Simmons Consulting, the Website of Toby Simmons

Daylight saving time and WordPress XMLRPC

29
Feb

Zempt is a desktop blogging client and writing tool that is especially useful for those that have multiple blogs. It enables you to write, edit and spell check new blog posts as well as edit previous blog entries by downloading, editing and reposting them. Having been involved with the Zempt project for five years (and being the only developer for the last two or three) I am pretty familiar with some of the issues that can come up with remote editing of blog posts.

One of the most puzzling issues has been how to handle daylight saving time offsets with WordPress. Every time I think I have the issue solved, I discover that I’ve broken something else. This might be an issue particular to WP and how it handles timezone offsets.

Using Zempt to create brand new posts using the default date (which is “right now, whenever you post it”) works fine, every time. And editing previous posts from your blog that were written during the current daylight saving time state also works fine. In other words, if right now it is daylight saving time and the post you are editing was written during daylight saving time, that post’s time will stay the same. By the same token, If it is currently standard time and the post you are editing was written during standard time, again, the post’s time stamp will remain unaffected.

The problem comes when editing a post that was written in a different daylight savings state. Stay with me here.

Let’s suppose you keep your WordPress blog settings up to date … when daylight saving time kicks in, you update your blog’s timezone offset promptly. Same thing when daylight time ends, you change your blog’s timezone offset the same day. Take my blog for example. I am in the Central timezone, so my timezone offsets are -0500 during daylight time and -0600 during standard time.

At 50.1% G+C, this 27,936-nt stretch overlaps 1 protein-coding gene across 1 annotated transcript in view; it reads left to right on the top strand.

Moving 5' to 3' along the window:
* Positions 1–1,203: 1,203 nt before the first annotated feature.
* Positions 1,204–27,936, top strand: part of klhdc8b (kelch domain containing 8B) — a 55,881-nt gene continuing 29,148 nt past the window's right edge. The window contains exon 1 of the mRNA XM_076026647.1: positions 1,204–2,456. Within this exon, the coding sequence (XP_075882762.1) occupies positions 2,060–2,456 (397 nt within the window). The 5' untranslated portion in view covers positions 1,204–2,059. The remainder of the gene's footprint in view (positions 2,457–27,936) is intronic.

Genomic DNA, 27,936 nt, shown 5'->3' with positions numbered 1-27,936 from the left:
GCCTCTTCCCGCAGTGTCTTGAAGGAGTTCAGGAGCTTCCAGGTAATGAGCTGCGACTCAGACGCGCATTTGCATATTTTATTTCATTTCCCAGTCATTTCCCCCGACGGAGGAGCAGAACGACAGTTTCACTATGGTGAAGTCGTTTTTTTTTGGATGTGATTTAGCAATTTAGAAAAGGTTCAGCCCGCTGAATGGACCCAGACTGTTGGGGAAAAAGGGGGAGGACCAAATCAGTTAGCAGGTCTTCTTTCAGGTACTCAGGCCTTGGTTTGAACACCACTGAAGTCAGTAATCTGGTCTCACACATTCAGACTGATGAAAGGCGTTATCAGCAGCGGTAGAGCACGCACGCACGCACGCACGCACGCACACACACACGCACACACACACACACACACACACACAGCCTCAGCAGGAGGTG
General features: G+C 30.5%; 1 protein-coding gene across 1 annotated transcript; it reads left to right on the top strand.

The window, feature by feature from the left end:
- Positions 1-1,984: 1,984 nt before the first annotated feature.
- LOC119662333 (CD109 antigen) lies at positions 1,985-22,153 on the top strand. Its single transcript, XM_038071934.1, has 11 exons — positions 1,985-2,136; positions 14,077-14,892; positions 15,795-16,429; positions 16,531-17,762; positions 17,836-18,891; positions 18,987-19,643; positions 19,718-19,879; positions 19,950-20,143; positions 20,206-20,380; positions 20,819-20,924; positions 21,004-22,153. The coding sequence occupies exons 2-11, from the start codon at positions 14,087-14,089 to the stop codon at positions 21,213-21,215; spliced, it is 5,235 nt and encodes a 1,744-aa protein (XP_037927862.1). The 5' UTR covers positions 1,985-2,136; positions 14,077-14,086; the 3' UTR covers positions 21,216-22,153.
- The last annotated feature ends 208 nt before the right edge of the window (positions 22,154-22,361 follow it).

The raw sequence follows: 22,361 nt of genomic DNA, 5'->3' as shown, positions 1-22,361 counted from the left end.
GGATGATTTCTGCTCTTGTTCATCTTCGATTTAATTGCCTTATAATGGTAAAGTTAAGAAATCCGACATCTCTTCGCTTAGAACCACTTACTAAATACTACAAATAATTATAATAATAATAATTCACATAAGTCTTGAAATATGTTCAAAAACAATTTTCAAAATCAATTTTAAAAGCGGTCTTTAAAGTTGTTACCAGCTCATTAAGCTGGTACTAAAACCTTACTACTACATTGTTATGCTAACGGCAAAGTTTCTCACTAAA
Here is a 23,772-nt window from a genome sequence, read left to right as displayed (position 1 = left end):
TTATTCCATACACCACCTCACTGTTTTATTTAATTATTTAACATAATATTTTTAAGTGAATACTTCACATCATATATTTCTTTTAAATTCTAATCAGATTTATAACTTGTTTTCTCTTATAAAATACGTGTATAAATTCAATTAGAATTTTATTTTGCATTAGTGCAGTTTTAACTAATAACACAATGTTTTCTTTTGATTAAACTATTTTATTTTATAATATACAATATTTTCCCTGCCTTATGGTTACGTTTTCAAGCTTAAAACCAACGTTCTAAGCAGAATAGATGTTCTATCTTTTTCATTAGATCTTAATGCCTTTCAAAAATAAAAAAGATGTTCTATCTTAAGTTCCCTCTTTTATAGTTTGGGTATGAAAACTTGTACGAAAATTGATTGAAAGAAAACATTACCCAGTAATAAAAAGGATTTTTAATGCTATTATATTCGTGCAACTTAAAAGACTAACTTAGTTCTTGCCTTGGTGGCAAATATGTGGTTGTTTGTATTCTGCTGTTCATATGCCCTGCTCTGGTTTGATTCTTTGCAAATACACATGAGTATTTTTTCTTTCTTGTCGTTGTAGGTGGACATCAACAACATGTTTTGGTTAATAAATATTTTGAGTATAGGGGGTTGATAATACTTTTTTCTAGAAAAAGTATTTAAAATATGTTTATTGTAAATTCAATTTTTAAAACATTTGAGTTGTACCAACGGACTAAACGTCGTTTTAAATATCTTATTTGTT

Now let’s say it is currently NOT daylight saving time (-0600 for me) and my blog settings are up to date and I want to edit a post that was written while daylight time was in effect. The post I am editing has a time stamp of 9:00 am on Oct. 31, 2007 (CDT).

When I download that post and edit it with Zempt, it knows that Oct. 31 was during daylight time. When I save that post back to my blog, Zempt will dutifully convert that time stamp to University Time Coordinate (UTC) based on the post’s date, which means in this example, it will add five hours, which is 2:00 pm on Oct. 31, 2007 (UTC).

Unfortunately, WordPress thinks that any post it receives (regardless of the date) must be -0600 hours off from UTC because that’s what its timezone offset is, so it makes the post’s time 8:00 am on Oct. 31, 2007 (which is UTC minus six hours) so my original post shows that it is an hour earlier than it really was.

If I edit this post again with Zempt, the same thing happens, which means it becomes 7:00 am on Oct. 31, 2007. If you do this enough times, the time stamp gets really screwed up.

A similar problem occurs if you edit a post during daylight time that has an original post date that was standard time, except the post gets pushed forward an hour each time you save it to your blog.

I’ve tested Ecto (on Windows) and it has the same problem.

So here is my question: What should an offline blog writing tool like Zempt do to accommodate this problem? One thing I’ve considered is to have Zempt check the local machine’s current daylight setting vs. the post’s date and either add or subtract the appropriate amount from the post date’s UTC to have it work out but this seems to be a poor workaround. What would be nice is if there was a way through XMLRPC to tell WordPress to use a specified timezone offset for a particular post.

One Comment »

  1. Ethan says:

    Just ran across a similar issue. My approach was to work around the issue using date_created_gmt to always get an unambiguous timestamp. This way I’m at least consistent across getPost/editPost calls, and (at least in theory) you could wrap this using the user’s locale to present actual timestamps (although I’m too lazy for right now).

    Ethan

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